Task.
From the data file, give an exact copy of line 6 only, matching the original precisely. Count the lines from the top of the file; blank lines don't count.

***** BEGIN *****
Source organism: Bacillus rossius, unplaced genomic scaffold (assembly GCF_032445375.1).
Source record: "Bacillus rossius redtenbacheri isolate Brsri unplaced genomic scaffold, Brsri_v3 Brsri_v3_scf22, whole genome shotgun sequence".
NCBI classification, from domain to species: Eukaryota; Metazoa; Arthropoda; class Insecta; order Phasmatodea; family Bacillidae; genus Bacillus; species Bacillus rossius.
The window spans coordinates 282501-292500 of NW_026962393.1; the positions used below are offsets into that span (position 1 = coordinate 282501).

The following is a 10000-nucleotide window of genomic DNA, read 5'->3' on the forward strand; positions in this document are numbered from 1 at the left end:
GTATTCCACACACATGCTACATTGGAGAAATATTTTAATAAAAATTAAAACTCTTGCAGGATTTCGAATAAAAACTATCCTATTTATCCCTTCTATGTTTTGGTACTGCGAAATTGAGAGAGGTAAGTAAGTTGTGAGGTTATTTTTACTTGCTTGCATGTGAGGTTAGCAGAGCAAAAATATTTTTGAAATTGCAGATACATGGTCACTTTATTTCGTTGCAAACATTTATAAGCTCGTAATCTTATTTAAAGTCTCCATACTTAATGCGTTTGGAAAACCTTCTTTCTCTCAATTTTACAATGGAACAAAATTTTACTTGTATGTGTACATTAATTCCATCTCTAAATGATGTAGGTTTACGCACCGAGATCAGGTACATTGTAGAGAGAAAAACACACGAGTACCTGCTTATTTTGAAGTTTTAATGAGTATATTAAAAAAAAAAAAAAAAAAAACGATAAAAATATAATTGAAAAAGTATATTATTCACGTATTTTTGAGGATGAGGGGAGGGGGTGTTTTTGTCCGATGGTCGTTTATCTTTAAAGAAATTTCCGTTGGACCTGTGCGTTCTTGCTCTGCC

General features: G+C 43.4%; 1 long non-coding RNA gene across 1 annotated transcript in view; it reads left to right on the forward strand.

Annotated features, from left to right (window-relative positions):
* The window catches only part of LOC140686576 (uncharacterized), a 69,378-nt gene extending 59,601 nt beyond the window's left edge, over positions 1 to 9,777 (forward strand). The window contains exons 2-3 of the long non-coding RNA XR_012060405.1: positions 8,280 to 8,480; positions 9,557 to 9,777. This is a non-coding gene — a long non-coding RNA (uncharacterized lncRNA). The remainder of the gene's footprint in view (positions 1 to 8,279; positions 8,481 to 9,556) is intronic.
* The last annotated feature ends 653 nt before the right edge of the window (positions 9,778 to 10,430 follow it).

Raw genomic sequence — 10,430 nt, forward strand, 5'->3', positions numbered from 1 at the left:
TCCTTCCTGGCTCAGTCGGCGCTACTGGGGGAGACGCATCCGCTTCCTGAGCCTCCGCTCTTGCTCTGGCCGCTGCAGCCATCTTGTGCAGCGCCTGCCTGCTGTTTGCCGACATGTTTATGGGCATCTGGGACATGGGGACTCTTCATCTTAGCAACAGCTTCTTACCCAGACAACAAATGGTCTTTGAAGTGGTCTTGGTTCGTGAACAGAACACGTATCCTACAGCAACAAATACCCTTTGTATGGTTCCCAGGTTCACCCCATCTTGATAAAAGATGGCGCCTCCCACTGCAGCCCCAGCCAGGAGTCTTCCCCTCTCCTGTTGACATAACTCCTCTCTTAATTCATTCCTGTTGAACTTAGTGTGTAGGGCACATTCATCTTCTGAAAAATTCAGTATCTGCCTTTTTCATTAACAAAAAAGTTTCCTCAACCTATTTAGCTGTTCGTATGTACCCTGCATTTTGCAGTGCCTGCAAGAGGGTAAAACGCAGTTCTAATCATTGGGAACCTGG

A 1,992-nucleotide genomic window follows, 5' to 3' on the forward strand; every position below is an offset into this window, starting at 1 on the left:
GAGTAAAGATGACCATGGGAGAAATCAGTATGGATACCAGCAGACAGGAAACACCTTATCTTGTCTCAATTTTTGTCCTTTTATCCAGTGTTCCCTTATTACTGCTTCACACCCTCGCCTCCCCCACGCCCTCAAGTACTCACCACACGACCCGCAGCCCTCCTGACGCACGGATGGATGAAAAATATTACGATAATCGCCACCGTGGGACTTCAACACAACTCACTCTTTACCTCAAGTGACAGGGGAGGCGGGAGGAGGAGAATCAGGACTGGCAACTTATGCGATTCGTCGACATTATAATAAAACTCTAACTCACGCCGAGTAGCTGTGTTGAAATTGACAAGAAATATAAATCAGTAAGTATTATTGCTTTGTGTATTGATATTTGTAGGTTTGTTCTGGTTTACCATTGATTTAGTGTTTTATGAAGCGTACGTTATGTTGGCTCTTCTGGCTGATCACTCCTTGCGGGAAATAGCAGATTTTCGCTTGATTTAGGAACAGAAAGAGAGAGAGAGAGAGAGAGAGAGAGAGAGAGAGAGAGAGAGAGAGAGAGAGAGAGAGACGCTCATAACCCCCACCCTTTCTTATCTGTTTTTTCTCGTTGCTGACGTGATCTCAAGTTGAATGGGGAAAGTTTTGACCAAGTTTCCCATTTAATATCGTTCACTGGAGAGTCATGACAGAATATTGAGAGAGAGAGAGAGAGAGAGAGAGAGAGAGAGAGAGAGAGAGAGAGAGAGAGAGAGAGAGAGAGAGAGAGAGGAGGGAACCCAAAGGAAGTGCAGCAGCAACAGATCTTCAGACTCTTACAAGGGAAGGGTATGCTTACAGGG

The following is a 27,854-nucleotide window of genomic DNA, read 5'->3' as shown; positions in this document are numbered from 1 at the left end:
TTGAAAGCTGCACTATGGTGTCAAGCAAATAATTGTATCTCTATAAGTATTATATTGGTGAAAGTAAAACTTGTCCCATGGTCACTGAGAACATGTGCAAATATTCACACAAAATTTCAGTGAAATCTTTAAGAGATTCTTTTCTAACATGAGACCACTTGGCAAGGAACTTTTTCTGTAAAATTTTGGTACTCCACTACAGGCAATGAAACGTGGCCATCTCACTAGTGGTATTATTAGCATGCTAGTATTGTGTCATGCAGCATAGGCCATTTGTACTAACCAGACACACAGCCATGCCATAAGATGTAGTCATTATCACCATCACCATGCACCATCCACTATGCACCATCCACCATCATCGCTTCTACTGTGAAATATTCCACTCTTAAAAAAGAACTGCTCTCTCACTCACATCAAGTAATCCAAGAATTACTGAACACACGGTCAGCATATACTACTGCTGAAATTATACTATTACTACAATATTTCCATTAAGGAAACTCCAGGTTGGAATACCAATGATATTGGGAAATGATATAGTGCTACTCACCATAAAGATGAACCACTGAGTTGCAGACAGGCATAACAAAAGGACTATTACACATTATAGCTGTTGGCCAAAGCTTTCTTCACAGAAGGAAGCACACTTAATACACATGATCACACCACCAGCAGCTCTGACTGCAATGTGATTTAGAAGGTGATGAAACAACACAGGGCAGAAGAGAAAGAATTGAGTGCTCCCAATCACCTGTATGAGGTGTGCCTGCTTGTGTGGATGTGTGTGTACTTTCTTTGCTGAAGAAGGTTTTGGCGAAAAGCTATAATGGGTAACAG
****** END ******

GTATTCCACACACATGCTACATTGGAGAAATATTTTAATAAAAATTAAAACTCTTGCAGGATTTCGAATAAAAACTATCCTATTTATCCCTTCTATGTTTTGGTACTGCGAAATTGAGAGAGGTAAGTAAGTTGTGAGGTTATTTTTACTTGCTTGCATGTGAGGTTAGCAGAGCAAAAATATTTTTGAAATTGCAGATACATGGTCACTTTATTTCGTTGCAAACATTTATAAGCTCGTAATCTTATTTAAAGTCTCCATACTTAATGCGTTTGGAAAACCTTCTTTCTCTCAATTTTACAATGGAACAAAATTTTACTTGTATGTGTACATTAATTCCATCTCTAAATGATGTAGGTTTACGCACCGAGATCAGGTACATTGTAGAGAGAAAAACACACGAGTACCTGCTTATTTTGAAGTTTTAATGAGTATATTAAAAAAAAAAAAAAAAAAAACGATAAAAATATAATTGAAAAAGTATATTATTCACGTATTTTTGAGGATGAGGGGAGGGGGTGTTTTTGTCCGATGGTCGTTTATCTTTAAAGAAATTTCCGTTGGACCTGTGCGTTCTTGCTCTGCC